Papers at the 4 day AHILA Congress, 2014, covered the theme “ICTs and access to information and knowledge”. Information seeking behaviours, access to and resources for health information were extensively reported and covered disparate groups ranging from academic researchers and students to mothers and students, teenage pregnant girls and older people (60 onwards). The problems of providing health information in rural areas, where some religious and cultural values can be a barrier to western medicine were the subject of a several studies and lengthy discussion. Highlights were presentations from community health workers and the organisation which trained them CUAMM.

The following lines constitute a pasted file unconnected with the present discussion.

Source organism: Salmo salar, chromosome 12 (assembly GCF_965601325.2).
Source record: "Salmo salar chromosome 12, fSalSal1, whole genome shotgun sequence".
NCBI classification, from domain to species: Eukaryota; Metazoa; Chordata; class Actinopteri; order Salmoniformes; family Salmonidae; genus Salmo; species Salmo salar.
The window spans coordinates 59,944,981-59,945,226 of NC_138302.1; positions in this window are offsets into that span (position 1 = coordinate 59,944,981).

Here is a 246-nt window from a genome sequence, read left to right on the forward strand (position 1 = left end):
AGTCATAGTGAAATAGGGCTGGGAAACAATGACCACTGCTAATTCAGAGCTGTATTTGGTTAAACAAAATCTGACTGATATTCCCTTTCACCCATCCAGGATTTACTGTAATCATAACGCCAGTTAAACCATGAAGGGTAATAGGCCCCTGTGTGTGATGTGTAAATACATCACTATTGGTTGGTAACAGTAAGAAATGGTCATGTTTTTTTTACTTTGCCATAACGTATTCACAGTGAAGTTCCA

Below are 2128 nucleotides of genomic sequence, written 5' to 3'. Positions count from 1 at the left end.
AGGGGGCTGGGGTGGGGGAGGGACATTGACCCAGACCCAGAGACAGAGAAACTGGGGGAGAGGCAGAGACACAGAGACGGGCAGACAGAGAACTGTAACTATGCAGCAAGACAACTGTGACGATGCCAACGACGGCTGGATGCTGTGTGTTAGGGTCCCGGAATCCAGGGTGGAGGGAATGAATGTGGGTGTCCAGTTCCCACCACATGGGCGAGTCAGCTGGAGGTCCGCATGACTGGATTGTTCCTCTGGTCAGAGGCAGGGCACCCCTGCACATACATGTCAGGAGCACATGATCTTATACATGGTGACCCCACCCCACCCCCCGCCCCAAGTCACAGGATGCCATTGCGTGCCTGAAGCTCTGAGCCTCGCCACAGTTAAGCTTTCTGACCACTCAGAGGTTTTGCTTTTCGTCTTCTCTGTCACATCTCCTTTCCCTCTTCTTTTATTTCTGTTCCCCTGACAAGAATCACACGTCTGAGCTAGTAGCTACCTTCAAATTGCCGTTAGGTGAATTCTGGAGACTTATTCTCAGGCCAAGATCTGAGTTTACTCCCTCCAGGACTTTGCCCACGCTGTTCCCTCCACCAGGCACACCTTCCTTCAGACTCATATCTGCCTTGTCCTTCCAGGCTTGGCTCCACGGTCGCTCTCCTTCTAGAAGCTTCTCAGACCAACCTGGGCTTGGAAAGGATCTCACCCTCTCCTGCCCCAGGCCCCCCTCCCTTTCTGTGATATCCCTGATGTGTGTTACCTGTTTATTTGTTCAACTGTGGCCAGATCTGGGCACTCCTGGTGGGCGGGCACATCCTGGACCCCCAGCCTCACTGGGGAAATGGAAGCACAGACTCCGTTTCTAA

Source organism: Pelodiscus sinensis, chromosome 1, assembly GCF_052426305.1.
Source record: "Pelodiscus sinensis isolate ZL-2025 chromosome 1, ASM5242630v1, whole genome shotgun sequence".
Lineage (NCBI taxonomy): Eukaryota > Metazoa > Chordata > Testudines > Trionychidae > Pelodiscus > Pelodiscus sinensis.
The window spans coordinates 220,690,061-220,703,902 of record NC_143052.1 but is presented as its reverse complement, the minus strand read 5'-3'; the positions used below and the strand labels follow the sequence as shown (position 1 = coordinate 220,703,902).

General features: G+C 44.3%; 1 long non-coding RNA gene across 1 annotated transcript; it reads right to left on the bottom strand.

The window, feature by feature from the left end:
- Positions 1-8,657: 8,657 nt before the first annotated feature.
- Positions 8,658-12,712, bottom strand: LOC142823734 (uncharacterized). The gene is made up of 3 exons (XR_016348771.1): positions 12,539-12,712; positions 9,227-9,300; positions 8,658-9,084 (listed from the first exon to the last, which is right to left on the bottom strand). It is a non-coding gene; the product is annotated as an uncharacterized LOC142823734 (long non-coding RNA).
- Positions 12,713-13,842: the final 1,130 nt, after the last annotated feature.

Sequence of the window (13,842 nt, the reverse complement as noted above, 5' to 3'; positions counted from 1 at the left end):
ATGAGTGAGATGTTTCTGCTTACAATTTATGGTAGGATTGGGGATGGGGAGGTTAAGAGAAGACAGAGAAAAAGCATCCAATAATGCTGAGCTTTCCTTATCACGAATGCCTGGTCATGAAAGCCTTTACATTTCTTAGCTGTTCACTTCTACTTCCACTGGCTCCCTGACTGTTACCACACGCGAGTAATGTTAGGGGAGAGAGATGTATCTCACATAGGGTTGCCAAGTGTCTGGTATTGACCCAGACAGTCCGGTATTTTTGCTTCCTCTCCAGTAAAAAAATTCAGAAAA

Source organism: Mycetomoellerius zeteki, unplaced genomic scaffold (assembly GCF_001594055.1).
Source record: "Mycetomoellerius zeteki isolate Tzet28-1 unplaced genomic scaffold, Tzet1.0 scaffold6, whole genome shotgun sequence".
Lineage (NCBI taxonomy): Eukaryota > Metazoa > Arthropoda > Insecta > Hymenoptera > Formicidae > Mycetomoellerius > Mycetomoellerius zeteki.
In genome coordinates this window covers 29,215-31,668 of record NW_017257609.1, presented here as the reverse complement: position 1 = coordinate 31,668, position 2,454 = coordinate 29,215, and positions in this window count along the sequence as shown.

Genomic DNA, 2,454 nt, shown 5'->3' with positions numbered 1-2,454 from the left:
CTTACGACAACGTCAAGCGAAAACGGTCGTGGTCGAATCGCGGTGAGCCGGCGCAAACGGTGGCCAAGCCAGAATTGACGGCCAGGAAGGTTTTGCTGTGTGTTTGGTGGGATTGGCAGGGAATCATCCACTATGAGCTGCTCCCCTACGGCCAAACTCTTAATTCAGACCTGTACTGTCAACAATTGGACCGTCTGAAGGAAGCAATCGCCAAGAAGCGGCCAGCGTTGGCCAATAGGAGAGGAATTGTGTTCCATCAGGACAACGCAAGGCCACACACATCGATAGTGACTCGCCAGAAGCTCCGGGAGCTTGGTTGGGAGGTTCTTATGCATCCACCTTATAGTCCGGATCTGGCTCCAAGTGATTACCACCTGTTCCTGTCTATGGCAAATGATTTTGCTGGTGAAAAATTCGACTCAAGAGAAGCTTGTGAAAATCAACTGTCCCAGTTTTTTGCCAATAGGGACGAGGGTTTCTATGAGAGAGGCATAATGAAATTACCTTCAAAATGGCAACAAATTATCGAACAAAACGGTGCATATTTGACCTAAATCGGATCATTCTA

Day1, 14th AHILA congress. CABI prize [publishers: Global Health database] was awarded for a short report on health information activities in an AHILA member country. Keynote presentation highlighted the 30 year role of AHILA in ICTs and access to health information. The principal guest speakers - the representative for the Minister, for Health and Social Welfare and His Excellency the Vice-President of the United Republic of Tanzania - emphasised the importance of e-health resources in the education and practice of health care and the effects of health on poverty and the national economy.